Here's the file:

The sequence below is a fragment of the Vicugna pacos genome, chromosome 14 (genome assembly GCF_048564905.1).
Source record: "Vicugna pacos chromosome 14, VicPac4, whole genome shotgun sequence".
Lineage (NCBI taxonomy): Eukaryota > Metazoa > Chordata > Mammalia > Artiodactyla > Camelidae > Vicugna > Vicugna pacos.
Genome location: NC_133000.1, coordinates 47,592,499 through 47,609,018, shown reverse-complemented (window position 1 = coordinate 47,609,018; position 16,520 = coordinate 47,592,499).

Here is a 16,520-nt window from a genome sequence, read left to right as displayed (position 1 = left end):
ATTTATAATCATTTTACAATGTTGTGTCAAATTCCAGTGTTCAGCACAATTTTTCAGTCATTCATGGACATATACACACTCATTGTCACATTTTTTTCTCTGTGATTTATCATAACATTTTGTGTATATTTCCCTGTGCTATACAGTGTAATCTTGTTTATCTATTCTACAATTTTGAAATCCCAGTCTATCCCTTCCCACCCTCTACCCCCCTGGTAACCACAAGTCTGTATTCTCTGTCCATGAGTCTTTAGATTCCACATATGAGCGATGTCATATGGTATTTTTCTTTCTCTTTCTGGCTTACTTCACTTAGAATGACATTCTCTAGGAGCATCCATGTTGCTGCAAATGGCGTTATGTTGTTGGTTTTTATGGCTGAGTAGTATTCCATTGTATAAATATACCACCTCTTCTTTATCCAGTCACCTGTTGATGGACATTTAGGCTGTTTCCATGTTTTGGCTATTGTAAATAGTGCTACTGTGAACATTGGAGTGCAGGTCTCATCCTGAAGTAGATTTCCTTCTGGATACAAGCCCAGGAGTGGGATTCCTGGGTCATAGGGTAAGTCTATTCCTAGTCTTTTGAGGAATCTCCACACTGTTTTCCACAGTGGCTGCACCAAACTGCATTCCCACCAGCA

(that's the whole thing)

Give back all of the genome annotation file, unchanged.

The sequence below is a fragment of the Vicugna pacos genome, chromosome 14 (genome assembly GCF_048564905.1).
Source record: "Vicugna pacos chromosome 14, VicPac4, whole genome shotgun sequence".
Lineage (NCBI taxonomy): Eukaryota > Metazoa > Chordata > Mammalia > Artiodactyla > Camelidae > Vicugna > Vicugna pacos.
Genome location: NC_133000.1, coordinates 47,592,499 through 47,609,018, shown reverse-complemented (window position 1 = coordinate 47,609,018; position 16,520 = coordinate 47,592,499).

Here is a 16,520-nt window from a genome sequence, read left to right as displayed (position 1 = left end):
ATTTATAATCATTTTACAATGTTGTGTCAAATTCCAGTGTTCAGCACAATTTTTCAGTCATTCATGGACATATACACACTCATTGTCACATTTTTTTCTCTGTGATTTATCATAACATTTTGTGTATATTTCCCTGTGCTATACAGTGTAATCTTGTTTATCTATTCTACAATTTTGAAATCCCAGTCTATCCCTTCCCACCCTCTACCCCCCTGGTAACCACAAGTCTGTATTCTCTGTCCATGAGTCTTTAGATTCCACATATGAGCGATGTCATATGGTATTTTTCTTTCTCTTTCTGGCTTACTTCACTTAGAATGACATTCTCTAGGAGCATCCATGTTGCTGCAAATGGCGTTATGTTGTTGGTTTTTATGGCTGAGTAGTATTCCATTGTATAAATATACCACCTCTTCTTTATCCAGTCACCTGTTGATGGACATTTAGGCTGTTTCCATGTTTTGGCTATTGTAAATAGTGCTACTGTGAACATTGGAGTGCAGGTCTCATCCTGAAGTAGATTTCCTTCTGGATACAAGCCCAGGAGTGGGATTCCTGGGTCATAGGGTAAGTCTATTCCTAGTCTTTTGAGGAATCTCCACACTGTTTTCCACAGTGGCTGCACCAAACTGCATTCCCACCAGCA